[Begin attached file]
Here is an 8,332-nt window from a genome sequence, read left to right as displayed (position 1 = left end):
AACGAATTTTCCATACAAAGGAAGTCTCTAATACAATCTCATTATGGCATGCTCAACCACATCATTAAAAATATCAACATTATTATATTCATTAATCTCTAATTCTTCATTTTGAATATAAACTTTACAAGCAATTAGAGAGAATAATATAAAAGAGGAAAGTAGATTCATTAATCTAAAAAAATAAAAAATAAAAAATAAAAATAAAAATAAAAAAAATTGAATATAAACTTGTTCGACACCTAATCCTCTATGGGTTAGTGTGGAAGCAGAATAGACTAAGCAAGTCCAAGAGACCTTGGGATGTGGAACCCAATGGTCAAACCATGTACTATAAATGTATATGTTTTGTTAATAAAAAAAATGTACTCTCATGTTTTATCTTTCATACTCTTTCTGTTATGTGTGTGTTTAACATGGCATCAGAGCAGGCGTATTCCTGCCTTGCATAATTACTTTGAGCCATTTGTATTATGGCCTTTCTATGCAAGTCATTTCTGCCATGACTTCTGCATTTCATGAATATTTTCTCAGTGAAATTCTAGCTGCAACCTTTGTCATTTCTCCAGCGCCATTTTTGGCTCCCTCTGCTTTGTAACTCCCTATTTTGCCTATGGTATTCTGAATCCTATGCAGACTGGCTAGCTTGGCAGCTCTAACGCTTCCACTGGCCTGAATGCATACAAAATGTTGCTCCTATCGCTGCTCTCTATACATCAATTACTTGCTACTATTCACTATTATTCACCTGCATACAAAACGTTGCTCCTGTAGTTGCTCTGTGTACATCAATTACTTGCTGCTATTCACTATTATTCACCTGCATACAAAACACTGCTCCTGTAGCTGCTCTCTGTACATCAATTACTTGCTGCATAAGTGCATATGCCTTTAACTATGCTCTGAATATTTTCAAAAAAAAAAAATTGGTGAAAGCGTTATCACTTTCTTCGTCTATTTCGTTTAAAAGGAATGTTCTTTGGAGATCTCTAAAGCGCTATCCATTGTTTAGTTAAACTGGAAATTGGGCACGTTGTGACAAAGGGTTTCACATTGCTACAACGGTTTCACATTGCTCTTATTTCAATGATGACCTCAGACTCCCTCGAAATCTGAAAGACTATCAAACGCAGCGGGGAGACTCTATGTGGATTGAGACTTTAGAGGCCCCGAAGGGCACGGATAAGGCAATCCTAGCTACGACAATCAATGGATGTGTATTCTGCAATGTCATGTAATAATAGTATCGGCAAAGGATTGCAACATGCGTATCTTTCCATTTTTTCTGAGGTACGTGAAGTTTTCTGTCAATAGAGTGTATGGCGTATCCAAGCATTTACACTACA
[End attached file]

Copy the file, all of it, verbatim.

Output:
Here is an 8,332-nt window from a genome sequence, read left to right as displayed (position 1 = left end):
AACGAATTTTCCATACAAAGGAAGTCTCTAATACAATCTCATTATGGCATGCTCAACCACATCATTAAAAATATCAACATTATTATATTCATTAATCTCTAATTCTTCATTTTGAATATAAACTTTACAAGCAATTAGAGAGAATAATATAAAAGAGGAAAGTAGATTCATTAATCTAAAAAAATAAAAAATAAAAAATAAAAATAAAAATAAAAAAAATTGAATATAAACTTGTTCGACACCTAATCCTCTATGGGTTAGTGTGGAAGCAGAATAGACTAAGCAAGTCCAAGAGACCTTGGGATGTGGAACCCAATGGTCAAACCATGTACTATAAATGTATATGTTTTGTTAATAAAAAAAATGTACTCTCATGTTTTATCTTTCATACTCTTTCTGTTATGTGTGTGTTTAACATGGCATCAGAGCAGGCGTATTCCTGCCTTGCATAATTACTTTGAGCCATTTGTATTATGGCCTTTCTATGCAAGTCATTTCTGCCATGACTTCTGCATTTCATGAATATTTTCTCAGTGAAATTCTAGCTGCAACCTTTGTCATTTCTCCAGCGCCATTTTTGGCTCCCTCTGCTTTGTAACTCCCTATTTTGCCTATGGTATTCTGAATCCTATGCAGACTGGCTAGCTTGGCAGCTCTAACGCTTCCACTGGCCTGAATGCATACAAAATGTTGCTCCTATCGCTGCTCTCTATACATCAATTACTTGCTACTATTCACTATTATTCACCTGCATACAAAACGTTGCTCCTGTAGTTGCTCTGTGTACATCAATTACTTGCTGCTATTCACTATTATTCACCTGCATACAAAACACTGCTCCTGTAGCTGCTCTCTGTACATCAATTACTTGCTGCATAAGTGCATATGCCTTTAACTATGCTCTGAATATTTTCAAAAAAAAAAAATTGGTGAAAGCGTTATCACTTTCTTCGTCTATTTCGTTTAAAAGGAATGTTCTTTGGAGATCTCTAAAGCGCTATCCATTGTTTAGTTAAACTGGAAATTGGGCACGTTGTGACAAAGGGTTTCACATTGCTACAACGGTTTCACATTGCTCTTATTTCAATGATGACCTCAGACTCCCTCGAAATCTGAAAGACTATCAAACGCAGCGGGGAGACTCTATGTGGATTGAGACTTTAGAGGCCCCGAAGGGCACGGATAAGGCAATCCTAGCTACGACAATCAATGGATGTGTATTCTGCAATGTCATGTAATAATAGTATCGGCAAAGGATTGCAACATGCGTATCTTTCCATTTTTTCTGAGGTACGTGAAGTTTTCTGTCAATAGAGTGTATGGCGTATCCAAGCATTTACACTACA